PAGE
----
Gannett Releases Searchable Public Library Trends Database
Gannett News Service released a searchable database July 17 that compares trends affecting public library systems between 2002 and 2006. The analysis used data from the National Center for Education Statistics (NCES) as well as statistics collected from state library data coordinators, compared figures for the some 9,200 library systems, and found that library visits increased by roughly 10% during that five-year period and that circulation of materials rose by 9%.
Database users can select a library system from a dropdown list of counties by state to learn about changes in book and video circulation, number of visits, operating expenses, and the number of public-use computers. The Library Systems Database also offers lists of public libraries serving populations of 10,000 or more that have the highest circulation per capita, the most internet-capable computers per capita, and the highest operating expenses per capita. “If you didn’t do that you’d have very small systems looking very robust and off the charts,” Ledge King, one of the two reporters who created the database, told American Libraries. “Rate is always truer than whole numbers. If you did straight numbers of computers, all the big cities would be on top but might actually be below average per capita.”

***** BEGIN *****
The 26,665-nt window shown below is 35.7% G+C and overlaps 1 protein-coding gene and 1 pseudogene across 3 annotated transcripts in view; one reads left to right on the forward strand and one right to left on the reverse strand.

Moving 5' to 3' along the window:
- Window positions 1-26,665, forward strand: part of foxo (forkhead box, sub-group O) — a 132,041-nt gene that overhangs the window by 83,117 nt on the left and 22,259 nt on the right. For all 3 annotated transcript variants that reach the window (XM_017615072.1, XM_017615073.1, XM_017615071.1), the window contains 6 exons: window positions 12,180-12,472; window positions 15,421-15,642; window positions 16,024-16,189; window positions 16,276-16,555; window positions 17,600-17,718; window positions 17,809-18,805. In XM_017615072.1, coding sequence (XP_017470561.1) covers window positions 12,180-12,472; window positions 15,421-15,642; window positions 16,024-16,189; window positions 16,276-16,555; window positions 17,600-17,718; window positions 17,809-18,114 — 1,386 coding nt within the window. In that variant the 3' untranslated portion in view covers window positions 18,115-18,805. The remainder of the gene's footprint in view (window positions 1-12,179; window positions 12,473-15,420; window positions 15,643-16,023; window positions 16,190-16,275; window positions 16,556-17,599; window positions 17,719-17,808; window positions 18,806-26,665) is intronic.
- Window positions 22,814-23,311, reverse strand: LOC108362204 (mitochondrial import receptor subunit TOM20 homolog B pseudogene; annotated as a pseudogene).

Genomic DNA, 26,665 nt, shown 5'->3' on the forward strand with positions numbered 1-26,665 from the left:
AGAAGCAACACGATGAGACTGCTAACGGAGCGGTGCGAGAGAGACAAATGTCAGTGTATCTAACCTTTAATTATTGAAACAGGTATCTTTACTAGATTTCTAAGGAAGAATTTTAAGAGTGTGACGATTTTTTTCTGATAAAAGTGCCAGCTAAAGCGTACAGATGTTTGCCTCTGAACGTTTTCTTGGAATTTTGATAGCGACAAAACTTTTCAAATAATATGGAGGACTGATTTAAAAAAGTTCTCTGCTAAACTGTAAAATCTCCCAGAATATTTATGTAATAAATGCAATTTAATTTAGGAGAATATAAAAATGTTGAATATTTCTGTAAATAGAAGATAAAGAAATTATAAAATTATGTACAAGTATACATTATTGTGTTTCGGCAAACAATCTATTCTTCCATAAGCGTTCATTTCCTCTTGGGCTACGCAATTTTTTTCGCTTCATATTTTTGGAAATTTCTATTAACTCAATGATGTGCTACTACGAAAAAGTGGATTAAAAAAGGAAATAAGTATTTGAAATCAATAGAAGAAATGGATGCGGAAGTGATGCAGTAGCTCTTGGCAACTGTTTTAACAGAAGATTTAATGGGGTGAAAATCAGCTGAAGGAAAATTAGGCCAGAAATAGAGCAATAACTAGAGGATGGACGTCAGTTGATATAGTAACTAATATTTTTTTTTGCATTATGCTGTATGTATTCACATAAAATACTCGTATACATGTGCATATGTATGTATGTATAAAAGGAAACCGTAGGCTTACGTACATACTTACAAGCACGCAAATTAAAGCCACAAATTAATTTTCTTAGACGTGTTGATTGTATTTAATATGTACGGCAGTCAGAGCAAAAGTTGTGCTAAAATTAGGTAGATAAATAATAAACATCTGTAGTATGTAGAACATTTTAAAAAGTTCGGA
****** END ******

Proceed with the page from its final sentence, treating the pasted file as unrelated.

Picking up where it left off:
With 85 newspapers around the country “Gannett News Services has taken a particular interest in a lot of data-rich stories,” King said. Local papers are more interested in running stories supplied by Gannett when they are accompanied by “specific information about what’s happening in their local libraries,” he explained. Libraries are “not a well-covered issue in the media,” King observed, “yet every community has one.” He added that local reporters were being encouraged to “use us as a national lens but talk to their local libraries and talk to people about why are they are there, what they like about it, or don’t like about it.”
King said that he and news assistant William Risser initially believed they could construct the database with information collected by NCES but they soon realized that the latest information available to them would be from 2004, “which was too old for us.” The only way to get current data was to go directly to the data coordinators for all 50 states, who were “for most part helpful, eager in some cases,” to cooperate. Robert Benincasa, Gannett database editor, joined the team, and it took only about three months to collect all the numbers.
Immediately after the launch of the database, a number of news outlets did pick up the story and give it a local angle. The Honolulu Advertiser reported that Hawaii public libraries are seeing fewer patrons than they did just a few years ago, which is “bucking a national trend of increased traffic at public libraries.” At most libraries “on the Mainland,” traffic is up by some 10% in recent years, the report goes on to say, and “those figures can be attributed to libraries transformingdespite hefty budget cutsfrom staid institutions to hip public spaces offering internet service, programs for seniors and kids, and a wide range of materials, from DVDs to audiobooks on mp3 players to manga graphic novels.” The story attributes circulation and visit decreases to libraries being open less often due to the state’s budget squeeze.